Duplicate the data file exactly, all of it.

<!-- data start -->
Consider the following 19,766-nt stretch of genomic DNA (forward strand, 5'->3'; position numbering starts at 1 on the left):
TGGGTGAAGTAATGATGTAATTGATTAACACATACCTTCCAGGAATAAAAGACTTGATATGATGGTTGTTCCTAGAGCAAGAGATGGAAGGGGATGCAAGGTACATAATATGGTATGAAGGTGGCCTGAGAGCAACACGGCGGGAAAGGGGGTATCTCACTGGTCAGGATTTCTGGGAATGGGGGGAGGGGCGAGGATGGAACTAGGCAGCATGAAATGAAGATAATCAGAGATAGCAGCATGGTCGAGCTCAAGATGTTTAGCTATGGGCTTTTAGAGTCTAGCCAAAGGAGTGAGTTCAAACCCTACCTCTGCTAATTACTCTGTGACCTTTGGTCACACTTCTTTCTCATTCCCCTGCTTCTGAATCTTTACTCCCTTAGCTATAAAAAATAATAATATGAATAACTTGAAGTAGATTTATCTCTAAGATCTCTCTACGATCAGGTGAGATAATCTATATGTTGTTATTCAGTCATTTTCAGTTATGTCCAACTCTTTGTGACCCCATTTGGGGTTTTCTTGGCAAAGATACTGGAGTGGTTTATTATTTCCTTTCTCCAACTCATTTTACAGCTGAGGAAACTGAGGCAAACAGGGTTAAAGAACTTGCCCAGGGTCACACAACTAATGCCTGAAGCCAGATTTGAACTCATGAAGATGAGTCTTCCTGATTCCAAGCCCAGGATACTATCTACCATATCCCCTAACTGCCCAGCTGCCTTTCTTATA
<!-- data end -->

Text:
Consider the following 19,766-nt stretch of genomic DNA (forward strand, 5'->3'; position numbering starts at 1 on the left):
TGGGTGAAGTAATGATGTAATTGATTAACACATACCTTCCAGGAATAAAAGACTTGATATGATGGTTGTTCCTAGAGCAAGAGATGGAAGGGGATGCAAGGTACATAATATGGTATGAAGGTGGCCTGAGAGCAACACGGCGGGAAAGGGGGTATCTCACTGGTCAGGATTTCTGGGAATGGGGGGAGGGGCGAGGATGGAACTAGGCAGCATGAAATGAAGATAATCAGAGATAGCAGCATGGTCGAGCTCAAGATGTTTAGCTATGGGCTTTTAGAGTCTAGCCAAAGGAGTGAGTTCAAACCCTACCTCTGCTAATTACTCTGTGACCTTTGGTCACACTTCTTTCTCATTCCCCTGCTTCTGAATCTTTACTCCCTTAGCTATAAAAAATAATAATATGAATAACTTGAAGTAGATTTATCTCTAAGATCTCTCTACGATCAGGTGAGATAATCTATATGTTGTTATTCAGTCATTTTCAGTTATGTCCAACTCTTTGTGACCCCATTTGGGGTTTTCTTGGCAAAGATACTGGAGTGGTTTATTATTTCCTTTCTCCAACTCATTTTACAGCTGAGGAAACTGAGGCAAACAGGGTTAAAGAACTTGCCCAGGGTCACACAACTAATGCCTGAAGCCAGATTTGAACTCATGAAGATGAGTCTTCCTGATTCCAAGCCCAGGATACTATCTACCATATCCCCTAACTGCCCAGCTGCCTTTCTTATA